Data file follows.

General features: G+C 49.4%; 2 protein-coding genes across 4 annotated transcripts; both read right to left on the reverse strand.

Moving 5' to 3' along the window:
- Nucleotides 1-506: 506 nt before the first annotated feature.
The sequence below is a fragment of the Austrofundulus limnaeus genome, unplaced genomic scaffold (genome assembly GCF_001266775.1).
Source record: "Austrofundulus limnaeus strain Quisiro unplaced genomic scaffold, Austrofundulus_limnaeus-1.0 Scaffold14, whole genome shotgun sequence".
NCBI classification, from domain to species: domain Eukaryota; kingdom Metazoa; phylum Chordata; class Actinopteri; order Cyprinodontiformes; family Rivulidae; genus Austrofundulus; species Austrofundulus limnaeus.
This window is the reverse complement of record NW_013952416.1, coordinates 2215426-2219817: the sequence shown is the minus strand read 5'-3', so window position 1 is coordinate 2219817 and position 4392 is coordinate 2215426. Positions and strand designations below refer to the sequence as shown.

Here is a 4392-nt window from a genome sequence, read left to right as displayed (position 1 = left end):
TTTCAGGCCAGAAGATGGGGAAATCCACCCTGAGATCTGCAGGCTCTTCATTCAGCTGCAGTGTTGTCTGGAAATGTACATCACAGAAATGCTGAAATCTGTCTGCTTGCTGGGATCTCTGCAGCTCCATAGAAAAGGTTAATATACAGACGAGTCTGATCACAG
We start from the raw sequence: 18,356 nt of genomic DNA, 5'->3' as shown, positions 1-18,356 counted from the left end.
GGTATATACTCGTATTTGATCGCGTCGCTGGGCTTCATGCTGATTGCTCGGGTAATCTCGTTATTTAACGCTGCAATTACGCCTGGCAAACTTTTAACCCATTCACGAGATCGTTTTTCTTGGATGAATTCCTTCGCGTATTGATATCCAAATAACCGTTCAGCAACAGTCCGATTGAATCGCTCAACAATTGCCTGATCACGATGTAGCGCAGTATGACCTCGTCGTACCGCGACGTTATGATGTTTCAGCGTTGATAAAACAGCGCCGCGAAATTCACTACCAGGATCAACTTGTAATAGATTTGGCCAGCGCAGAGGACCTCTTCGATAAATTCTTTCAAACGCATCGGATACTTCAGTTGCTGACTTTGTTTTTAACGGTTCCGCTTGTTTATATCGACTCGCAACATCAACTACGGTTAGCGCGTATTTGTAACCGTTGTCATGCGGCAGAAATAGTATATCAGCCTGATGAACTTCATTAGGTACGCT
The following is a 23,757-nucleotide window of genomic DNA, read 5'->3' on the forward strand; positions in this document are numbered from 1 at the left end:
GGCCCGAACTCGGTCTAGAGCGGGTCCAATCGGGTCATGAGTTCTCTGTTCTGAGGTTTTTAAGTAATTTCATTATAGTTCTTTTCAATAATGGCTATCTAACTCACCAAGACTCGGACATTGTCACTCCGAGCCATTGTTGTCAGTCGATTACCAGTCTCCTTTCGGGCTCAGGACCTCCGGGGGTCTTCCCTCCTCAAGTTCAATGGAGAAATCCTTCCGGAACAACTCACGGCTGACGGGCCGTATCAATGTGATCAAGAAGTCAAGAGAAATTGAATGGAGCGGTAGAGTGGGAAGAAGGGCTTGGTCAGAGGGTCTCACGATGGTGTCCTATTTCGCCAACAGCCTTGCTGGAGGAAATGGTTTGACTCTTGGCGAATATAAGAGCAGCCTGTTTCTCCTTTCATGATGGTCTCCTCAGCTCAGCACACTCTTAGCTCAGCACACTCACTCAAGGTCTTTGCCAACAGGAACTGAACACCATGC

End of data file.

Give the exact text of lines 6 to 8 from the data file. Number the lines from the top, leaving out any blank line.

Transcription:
NCBI classification, from domain to species: domain Eukaryota; kingdom Metazoa; phylum Chordata; class Actinopteri; order Cyprinodontiformes; family Rivulidae; genus Austrofundulus; species Austrofundulus limnaeus.
This window is the reverse complement of record NW_013952416.1, coordinates 2215426-2219817: the sequence shown is the minus strand read 5'-3', so window position 1 is coordinate 2219817 and position 4392 is coordinate 2215426. Positions and strand designations below refer to the sequence as shown.

Here is a 4392-nt window from a genome sequence, read left to right as displayed (position 1 = left end):